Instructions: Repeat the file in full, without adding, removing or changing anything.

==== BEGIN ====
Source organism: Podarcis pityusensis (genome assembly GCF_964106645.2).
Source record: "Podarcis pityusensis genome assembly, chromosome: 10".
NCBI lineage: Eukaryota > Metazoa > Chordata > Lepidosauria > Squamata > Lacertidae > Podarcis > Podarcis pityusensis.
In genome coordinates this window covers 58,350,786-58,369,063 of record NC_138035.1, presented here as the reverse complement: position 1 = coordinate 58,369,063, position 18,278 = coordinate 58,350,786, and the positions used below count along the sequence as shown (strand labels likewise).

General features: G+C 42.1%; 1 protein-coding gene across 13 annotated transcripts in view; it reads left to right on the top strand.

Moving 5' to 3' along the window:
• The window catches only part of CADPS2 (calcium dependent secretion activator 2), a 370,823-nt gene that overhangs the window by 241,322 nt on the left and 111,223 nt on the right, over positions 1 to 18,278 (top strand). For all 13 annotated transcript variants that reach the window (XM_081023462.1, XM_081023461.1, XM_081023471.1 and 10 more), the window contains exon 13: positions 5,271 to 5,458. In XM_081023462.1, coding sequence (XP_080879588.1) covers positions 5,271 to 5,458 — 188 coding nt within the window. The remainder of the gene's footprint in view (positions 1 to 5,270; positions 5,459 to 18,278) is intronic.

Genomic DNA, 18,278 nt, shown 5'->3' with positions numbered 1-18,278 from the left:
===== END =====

Source organism: Podarcis pityusensis (genome assembly GCF_964106645.2).
Source record: "Podarcis pityusensis genome assembly, chromosome: 10".
NCBI lineage: Eukaryota > Metazoa > Chordata > Lepidosauria > Squamata > Lacertidae > Podarcis > Podarcis pityusensis.
In genome coordinates this window covers 58,350,786-58,369,063 of record NC_138035.1, presented here as the reverse complement: position 1 = coordinate 58,369,063, position 18,278 = coordinate 58,350,786, and the positions used below count along the sequence as shown (strand labels likewise).

General features: G+C 42.1%; 1 protein-coding gene across 13 annotated transcripts in view; it reads left to right on the top strand.

Moving 5' to 3' along the window:
• The window catches only part of CADPS2 (calcium dependent secretion activator 2), a 370,823-nt gene that overhangs the window by 241,322 nt on the left and 111,223 nt on the right, over positions 1 to 18,278 (top strand). For all 13 annotated transcript variants that reach the window (XM_081023462.1, XM_081023461.1, XM_081023471.1 and 10 more), the window contains exon 13: positions 5,271 to 5,458. In XM_081023462.1, coding sequence (XP_080879588.1) covers positions 5,271 to 5,458 — 188 coding nt within the window. The remainder of the gene's footprint in view (positions 1 to 5,270; positions 5,459 to 18,278) is intronic.

Genomic DNA, 18,278 nt, shown 5'->3' with positions numbered 1-18,278 from the left: